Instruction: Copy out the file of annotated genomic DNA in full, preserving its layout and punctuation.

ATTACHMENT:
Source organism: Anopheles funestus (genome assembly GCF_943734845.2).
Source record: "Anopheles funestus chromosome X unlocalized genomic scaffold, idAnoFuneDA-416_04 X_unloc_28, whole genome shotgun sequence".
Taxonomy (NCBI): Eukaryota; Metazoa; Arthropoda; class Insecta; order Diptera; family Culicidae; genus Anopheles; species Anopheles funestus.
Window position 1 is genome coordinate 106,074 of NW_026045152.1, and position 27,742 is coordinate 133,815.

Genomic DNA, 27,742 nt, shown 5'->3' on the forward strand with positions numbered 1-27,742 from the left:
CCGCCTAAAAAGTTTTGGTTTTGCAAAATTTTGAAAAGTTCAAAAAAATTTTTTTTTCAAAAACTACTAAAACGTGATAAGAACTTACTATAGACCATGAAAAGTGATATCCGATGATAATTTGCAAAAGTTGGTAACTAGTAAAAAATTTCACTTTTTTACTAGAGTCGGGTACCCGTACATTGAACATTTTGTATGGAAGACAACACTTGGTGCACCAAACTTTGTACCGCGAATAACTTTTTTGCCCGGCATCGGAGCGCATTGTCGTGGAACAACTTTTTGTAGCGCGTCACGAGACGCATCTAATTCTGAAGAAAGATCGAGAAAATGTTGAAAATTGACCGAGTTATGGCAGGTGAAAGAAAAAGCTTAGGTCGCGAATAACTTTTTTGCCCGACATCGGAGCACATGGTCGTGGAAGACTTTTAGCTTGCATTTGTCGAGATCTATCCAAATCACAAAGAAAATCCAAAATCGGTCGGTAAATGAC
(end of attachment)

Source organism: Anopheles funestus (genome assembly GCF_943734845.2).
Source record: "Anopheles funestus chromosome X unlocalized genomic scaffold, idAnoFuneDA-416_04 X_unloc_28, whole genome shotgun sequence".
Taxonomy (NCBI): Eukaryota; Metazoa; Arthropoda; class Insecta; order Diptera; family Culicidae; genus Anopheles; species Anopheles funestus.
Window position 1 is genome coordinate 106,074 of NW_026045152.1, and position 27,742 is coordinate 133,815.

Genomic DNA, 27,742 nt, shown 5'->3' on the forward strand with positions numbered 1-27,742 from the left:
CCGCCTAAAAAGTTTTGGTTTTGCAAAATTTTGAAAAGTTCAAAAAAATTTTTTTTTCAAAAACTACTAAAACGTGATAAGAACTTACTATAGACCATGAAAAGTGATATCCGATGATAATTTGCAAAAGTTGGTAACTAGTAAAAAATTTCACTTTTTTACTAGAGTCGGGTACCCGTACATTGAACATTTTGTATGGAAGACAACACTTGGTGCACCAAACTTTGTACCGCGAATAACTTTTTTGCCCGGCATCGGAGCGCATTGTCGTGGAACAACTTTTTGTAGCGCGTCACGAGACGCATCTAATTCTGAAGAAAGATCGAGAAAATGTTGAAAATTGACCGAGTTATGGCAGGTGAAAGAAAAAGCTTAGGTCGCGAATAACTTTTTTGCCCGACATCGGAGCACATGGTCGTGGAAGACTTTTAGCTTGCATTTGTCGAGATCTATCCAAATCACAAAGAAAATCCAAAATCGGTCGGTAAATGAC